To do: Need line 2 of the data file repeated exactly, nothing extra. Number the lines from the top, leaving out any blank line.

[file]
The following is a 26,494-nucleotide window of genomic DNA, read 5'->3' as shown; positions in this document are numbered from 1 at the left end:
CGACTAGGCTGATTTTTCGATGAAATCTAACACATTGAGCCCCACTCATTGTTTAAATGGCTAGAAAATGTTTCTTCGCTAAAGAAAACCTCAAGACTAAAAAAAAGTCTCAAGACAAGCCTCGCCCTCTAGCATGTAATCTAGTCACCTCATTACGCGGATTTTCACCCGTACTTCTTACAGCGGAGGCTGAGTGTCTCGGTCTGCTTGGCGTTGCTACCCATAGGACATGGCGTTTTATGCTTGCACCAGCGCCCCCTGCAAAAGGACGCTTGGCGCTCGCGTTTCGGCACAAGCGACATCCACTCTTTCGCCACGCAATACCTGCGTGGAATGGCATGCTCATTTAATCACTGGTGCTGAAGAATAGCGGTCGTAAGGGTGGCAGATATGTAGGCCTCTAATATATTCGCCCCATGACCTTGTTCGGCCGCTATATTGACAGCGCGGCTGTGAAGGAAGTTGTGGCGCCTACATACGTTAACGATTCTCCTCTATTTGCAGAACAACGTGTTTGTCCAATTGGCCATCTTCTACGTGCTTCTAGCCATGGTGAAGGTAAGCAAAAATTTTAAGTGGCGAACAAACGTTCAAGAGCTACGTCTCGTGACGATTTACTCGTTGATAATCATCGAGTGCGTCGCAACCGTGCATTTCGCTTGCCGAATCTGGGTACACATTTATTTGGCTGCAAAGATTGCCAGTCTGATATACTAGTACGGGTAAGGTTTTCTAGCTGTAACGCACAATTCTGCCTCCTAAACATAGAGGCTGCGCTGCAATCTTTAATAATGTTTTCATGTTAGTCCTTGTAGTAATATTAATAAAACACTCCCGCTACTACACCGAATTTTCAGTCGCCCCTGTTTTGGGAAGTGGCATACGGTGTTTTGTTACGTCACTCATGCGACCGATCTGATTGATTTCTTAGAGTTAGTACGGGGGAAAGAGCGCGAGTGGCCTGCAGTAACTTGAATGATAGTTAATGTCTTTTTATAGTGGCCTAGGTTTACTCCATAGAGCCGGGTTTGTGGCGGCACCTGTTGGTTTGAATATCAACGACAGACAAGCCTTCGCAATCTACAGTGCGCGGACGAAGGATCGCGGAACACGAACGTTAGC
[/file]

CGACTAGGCTGATTTTTCGATGAAATCTAACACATTGAGCCCCACTCATTGTTTAAATGGCTAGAAAATGTTTCTTCGCTAAAGAAAACCTCAAGACTAAAAAAAAGTCTCAAGACAAGCCTCGCCCTCTAGCATGTAATCTAGTCACCTCATTACGCGGATTTTCACCCGTACTTCTTACAGCGGAGGCTGAGTGTCTCGGTCTGCTTGGCGTTGCTACCCATAGGACATGGCGTTTTATGCTTGCACCAGCGCCCCCTGCAAAAGGACGCTTGGCGCTCGCGTTTCGGCACAAGCGACATCCACTCTTTCGCCACGCAATACCTGCGTGGAATGGCATGCTCATTTAATCACTGGTGCTGAAGAATAGCGGTCGTAAGGGTGGCAGATATGTAGGCCTCTAATATATTCGCCCCATGACCTTGTTCGGCCGCTATATTGACAGCGCGGCTGTGAAGGAAGTTGTGGCGCCTACATACGTTAACGATTCTCCTCTATTTGCAGAACAACGTGTTTGTCCAATTGGCCATCTTCTACGTGCTTCTAGCCATGGTGAAGGTAAGCAAAAATTTTAAGTGGCGAACAAACGTTCAAGAGCTACGTCTCGTGACGATTTACTCGTTGATAATCATCGAGTGCGTCGCAACCGTGCATTTCGCTTGCCGAATCTGGGTACACATTTATTTGGCTGCAAAGATTGCCAGTCTGATATACTAGTACGGGTAAGGTTTTCTAGCTGTAACGCACAATTCTGCCTCCTAAACATAGAGGCTGCGCTGCAATCTTTAATAATGTTTTCATGTTAGTCCTTGTAGTAATATTAATAAAACACTCCCGCTACTACACCGAATTTTCAGTCGCCCCTGTTTTGGGAAGTGGCATACGGTGTTTTGTTACGTCACTCATGCGACCGATCTGATTGATTTCTTAGAGTTAGTACGGGGGAAAGAGCGCGAGTGGCCTGCAGTAACTTGAATGATAGTTAATGTCTTTTTATAGTGGCCTAGGTTTACTCCATAGAGCCGGGTTTGTGGCGGCACCTGTTGGTTTGAATATCAACGACAGACAAGCCTTCGCAATCTACAGTGCGCGGACGAAGGATCGCGGAACACGAACGTTAGC